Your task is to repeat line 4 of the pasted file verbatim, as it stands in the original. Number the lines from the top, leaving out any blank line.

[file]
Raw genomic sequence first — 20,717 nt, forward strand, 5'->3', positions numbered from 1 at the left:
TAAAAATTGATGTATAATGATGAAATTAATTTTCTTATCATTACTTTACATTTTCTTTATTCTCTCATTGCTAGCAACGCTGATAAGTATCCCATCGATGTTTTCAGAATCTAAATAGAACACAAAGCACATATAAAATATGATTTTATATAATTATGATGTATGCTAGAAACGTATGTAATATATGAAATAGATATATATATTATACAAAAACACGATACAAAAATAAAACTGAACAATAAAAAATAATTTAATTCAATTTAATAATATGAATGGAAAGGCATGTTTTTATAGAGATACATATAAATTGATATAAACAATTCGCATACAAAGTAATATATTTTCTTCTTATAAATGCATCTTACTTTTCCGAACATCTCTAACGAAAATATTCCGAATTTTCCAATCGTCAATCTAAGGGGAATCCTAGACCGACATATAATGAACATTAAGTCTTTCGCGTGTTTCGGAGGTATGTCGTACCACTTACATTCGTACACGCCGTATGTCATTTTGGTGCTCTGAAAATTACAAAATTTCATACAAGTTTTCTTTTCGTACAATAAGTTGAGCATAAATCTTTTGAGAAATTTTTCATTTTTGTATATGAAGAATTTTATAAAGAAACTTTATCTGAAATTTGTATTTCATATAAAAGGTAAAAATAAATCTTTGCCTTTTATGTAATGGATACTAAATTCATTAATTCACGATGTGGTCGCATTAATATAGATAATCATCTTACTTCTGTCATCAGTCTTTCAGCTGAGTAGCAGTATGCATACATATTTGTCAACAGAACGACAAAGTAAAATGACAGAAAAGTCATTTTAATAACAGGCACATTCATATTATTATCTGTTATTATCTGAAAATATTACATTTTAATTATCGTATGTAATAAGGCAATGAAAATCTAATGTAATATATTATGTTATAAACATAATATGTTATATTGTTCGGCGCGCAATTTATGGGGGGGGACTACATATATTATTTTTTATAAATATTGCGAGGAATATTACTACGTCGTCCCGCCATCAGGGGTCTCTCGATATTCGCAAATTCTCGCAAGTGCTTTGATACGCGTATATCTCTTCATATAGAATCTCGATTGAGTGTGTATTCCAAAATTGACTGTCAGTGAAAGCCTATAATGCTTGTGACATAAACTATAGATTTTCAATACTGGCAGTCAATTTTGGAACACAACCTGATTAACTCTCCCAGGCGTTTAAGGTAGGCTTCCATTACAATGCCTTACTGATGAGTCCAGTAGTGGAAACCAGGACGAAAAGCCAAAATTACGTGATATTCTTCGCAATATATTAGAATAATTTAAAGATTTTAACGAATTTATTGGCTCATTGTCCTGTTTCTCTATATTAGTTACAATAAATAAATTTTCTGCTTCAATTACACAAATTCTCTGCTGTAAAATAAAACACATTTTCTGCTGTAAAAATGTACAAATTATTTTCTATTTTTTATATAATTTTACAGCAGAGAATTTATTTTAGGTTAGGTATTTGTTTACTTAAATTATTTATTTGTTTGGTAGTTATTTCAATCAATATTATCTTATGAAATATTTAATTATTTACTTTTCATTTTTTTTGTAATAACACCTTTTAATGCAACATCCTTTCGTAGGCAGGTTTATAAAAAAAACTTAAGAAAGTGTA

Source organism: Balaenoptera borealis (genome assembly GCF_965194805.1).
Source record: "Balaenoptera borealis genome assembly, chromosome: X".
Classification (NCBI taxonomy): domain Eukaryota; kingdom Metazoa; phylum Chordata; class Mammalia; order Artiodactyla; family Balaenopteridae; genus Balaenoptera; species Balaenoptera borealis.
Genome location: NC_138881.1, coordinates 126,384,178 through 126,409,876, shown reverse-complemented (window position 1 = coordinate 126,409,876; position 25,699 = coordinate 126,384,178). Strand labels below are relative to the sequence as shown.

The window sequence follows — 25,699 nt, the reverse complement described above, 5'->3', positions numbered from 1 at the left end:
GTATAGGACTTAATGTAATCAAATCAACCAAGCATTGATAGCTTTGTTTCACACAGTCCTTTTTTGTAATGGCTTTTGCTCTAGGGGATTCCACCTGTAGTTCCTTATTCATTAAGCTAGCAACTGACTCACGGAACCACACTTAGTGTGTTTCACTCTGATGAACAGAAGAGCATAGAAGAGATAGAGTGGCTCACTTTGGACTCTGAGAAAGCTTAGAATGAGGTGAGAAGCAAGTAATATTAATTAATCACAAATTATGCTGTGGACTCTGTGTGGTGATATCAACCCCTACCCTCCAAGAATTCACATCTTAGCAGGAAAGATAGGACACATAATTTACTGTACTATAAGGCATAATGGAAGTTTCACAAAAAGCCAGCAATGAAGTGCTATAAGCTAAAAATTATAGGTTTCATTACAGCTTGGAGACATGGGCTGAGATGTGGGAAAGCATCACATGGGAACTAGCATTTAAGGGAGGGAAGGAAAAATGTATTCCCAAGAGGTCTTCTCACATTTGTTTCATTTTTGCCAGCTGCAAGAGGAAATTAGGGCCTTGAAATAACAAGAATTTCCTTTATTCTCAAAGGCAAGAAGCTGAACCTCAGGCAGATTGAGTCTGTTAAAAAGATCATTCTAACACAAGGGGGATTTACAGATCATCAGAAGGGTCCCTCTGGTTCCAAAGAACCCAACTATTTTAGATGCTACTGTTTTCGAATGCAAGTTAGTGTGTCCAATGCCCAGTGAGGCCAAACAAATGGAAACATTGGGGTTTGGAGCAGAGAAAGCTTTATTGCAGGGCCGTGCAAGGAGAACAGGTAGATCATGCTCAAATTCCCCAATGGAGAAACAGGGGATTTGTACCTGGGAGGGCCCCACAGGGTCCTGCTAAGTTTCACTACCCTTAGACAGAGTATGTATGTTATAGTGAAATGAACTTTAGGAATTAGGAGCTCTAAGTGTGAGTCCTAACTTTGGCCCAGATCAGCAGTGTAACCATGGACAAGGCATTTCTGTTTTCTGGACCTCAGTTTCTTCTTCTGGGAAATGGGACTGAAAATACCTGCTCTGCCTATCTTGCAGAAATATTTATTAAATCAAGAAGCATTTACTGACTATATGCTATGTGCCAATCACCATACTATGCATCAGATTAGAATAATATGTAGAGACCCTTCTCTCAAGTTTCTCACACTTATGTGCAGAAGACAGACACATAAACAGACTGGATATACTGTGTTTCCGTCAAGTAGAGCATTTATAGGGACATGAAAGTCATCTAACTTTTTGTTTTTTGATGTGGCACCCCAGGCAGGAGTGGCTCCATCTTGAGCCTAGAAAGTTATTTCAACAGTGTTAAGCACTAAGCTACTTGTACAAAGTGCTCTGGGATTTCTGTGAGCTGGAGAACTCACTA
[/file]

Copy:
Source record: "Balaenoptera borealis genome assembly, chromosome: X".